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Cattlemen, the Flies are Coming

June 7, 2013
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—Amanda Gee, Purdue University

One of the best ways to keep cattle healthy and gaining pounds in hot weather is to control flies, a Purdue Extension beef specialist says.

Heavy populations of flies can cause stress in cattle herds and spread disease. Both stress and disease can reduce milk production and calf gain.

"We're into June, so producers should start looking for the fly populations, and they need to knock those fly populations down soon," Ron Lemenager said.

There are two main fly species that Indiana cattle producers need to worry about: the horn fly and the face fly.

The horn fly is a small, blood-sucking insect that feeds mainly on the backs, sides, shoulders and underlines of cattle. They reduce weight gain and make animals more prone to stay in the shade instead of going out in the sun to graze, Lemenager said.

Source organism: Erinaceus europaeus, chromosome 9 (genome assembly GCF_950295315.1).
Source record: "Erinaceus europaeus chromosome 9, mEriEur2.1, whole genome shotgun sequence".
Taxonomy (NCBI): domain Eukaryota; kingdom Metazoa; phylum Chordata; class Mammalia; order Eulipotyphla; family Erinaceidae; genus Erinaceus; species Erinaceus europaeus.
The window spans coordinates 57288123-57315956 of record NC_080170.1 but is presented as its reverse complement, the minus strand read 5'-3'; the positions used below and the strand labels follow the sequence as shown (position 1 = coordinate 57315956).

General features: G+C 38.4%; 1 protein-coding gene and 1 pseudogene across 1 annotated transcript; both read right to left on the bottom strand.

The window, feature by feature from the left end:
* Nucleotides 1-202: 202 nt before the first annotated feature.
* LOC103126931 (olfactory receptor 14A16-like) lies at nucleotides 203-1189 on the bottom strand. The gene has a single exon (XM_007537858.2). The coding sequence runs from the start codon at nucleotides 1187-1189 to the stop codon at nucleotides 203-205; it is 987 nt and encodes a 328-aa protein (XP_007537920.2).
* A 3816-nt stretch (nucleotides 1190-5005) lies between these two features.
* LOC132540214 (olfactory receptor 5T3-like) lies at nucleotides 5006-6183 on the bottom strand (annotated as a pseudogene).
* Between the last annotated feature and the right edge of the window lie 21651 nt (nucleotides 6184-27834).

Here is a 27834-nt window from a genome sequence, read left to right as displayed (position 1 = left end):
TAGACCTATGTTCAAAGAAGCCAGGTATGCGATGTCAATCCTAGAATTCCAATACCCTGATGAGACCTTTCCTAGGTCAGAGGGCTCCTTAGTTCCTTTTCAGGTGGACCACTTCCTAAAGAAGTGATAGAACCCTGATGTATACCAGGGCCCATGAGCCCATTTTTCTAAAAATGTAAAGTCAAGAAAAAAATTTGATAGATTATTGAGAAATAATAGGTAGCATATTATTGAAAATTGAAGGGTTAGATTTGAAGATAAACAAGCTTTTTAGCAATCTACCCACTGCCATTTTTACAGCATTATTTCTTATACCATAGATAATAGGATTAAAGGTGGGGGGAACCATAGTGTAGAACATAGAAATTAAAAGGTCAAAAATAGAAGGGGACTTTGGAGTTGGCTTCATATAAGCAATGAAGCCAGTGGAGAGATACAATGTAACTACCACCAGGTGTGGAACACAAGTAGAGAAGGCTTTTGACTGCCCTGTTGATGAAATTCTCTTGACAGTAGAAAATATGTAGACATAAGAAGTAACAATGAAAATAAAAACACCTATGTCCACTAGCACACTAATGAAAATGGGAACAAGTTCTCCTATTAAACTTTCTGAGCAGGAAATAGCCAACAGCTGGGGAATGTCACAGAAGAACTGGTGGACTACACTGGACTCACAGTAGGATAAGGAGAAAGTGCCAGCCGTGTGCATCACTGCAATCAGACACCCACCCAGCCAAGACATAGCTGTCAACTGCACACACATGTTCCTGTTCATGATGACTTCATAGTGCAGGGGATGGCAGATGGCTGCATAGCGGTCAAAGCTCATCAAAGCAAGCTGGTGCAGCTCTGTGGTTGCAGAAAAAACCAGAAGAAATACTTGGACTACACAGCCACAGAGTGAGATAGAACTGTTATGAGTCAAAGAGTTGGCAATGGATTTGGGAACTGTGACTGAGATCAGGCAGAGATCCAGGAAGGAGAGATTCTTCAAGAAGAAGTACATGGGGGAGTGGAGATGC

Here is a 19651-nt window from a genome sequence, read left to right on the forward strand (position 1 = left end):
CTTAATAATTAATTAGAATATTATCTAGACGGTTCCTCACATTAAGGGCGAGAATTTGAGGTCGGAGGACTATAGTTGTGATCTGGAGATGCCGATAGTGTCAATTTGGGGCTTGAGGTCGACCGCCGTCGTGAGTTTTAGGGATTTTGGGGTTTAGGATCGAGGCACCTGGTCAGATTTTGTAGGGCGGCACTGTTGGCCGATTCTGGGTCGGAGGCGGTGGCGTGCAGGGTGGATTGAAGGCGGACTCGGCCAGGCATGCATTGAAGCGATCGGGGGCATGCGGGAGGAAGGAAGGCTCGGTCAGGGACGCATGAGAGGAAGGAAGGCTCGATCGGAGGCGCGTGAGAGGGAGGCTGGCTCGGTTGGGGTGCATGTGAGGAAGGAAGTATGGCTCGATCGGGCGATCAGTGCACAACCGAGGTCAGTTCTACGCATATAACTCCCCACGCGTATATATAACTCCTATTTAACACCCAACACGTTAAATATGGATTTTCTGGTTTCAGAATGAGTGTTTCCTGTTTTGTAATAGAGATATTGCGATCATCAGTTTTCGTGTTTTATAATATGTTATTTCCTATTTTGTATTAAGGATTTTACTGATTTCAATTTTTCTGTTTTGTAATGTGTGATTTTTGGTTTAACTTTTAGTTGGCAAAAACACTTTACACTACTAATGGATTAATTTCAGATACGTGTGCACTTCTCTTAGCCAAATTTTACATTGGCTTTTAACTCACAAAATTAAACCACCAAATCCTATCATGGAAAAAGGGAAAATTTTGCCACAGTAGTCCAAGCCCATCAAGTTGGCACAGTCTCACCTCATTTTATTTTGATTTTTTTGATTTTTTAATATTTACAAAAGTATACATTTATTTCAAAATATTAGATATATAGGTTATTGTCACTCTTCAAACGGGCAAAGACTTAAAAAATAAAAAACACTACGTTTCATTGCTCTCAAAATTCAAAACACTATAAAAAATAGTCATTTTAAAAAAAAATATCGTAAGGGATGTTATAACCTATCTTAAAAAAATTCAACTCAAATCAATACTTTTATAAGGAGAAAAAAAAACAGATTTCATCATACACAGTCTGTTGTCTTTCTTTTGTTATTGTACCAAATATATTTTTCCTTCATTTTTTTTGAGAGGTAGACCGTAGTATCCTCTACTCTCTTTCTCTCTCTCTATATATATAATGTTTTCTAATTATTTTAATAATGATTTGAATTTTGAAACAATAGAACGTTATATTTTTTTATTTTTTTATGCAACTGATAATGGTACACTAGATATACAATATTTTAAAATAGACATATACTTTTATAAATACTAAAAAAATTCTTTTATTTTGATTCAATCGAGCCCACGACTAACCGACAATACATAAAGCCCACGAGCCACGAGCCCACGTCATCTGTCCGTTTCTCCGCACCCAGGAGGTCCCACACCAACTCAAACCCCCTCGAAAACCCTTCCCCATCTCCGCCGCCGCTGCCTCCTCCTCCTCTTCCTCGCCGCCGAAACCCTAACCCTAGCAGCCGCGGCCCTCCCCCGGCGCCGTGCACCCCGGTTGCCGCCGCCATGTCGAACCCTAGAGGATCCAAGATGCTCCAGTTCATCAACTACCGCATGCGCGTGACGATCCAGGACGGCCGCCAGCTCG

Horn flies are usually easier to control than face flies because they don't travel far.

"Horn flies typically stay with the animal, only leaving to deposit eggs in manure," Lemenager said.

Face flies are known to travel more from animal to animal and from farm to farm.

"If neighbors aren't controlling face fly populations, you will get more flies bothering your herd," Lemenager said.

Non-biting face flies are about twice the size of horn flies and similar in size to houseflies.

Face flies feed on the secretions around the eyes and heads of cattle. In addition to irritating the skin, they can spread pink eye, Lemenager said.

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